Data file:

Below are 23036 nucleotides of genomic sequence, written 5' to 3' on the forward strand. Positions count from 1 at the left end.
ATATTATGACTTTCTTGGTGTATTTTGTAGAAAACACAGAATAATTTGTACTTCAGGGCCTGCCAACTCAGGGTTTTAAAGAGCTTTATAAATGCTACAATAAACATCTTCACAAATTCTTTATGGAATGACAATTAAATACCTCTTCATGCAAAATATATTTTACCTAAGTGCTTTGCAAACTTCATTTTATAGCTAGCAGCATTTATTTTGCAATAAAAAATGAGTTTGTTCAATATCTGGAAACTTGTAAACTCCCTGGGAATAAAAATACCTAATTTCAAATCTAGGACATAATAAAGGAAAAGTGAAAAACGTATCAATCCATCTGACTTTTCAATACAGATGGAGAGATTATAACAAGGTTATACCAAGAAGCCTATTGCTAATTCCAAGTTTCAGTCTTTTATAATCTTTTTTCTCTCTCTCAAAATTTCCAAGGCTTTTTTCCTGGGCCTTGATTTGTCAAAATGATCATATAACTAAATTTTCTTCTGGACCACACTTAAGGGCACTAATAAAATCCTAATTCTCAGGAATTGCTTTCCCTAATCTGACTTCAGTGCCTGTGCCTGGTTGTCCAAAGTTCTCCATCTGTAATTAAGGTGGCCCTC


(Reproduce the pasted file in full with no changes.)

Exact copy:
Below are 23036 nucleotides of genomic sequence, written 5' to 3' on the forward strand. Positions count from 1 at the left end.
ATATTATGACTTTCTTGGTGTATTTTGTAGAAAACACAGAATAATTTGTACTTCAGGGCCTGCCAACTCAGGGTTTTAAAGAGCTTTATAAATGCTACAATAAACATCTTCACAAATTCTTTATGGAATGACAATTAAATACCTCTTCATGCAAAATATATTTTACCTAAGTGCTTTGCAAACTTCATTTTATAGCTAGCAGCATTTATTTTGCAATAAAAAATGAGTTTGTTCAATATCTGGAAACTTGTAAACTCCCTGGGAATAAAAATACCTAATTTCAAATCTAGGACATAATAAAGGAAAAGTGAAAAACGTATCAATCCATCTGACTTTTCAATACAGATGGAGAGATTATAACAAGGTTATACCAAGAAGCCTATTGCTAATTCCAAGTTTCAGTCTTTTATAATCTTTTTTCTCTCTCTCAAAATTTCCAAGGCTTTTTTCCTGGGCCTTGATTTGTCAAAATGATCATATAACTAAATTTTCTTCTGGACCACACTTAAGGGCACTAATAAAATCCTAATTCTCAGGAATTGCTTTCCCTAATCTGACTTCAGTGCCTGTGCCTGGTTGTCCAAAGTTCTCCATCTGTAATTAAGGTGGCCCTC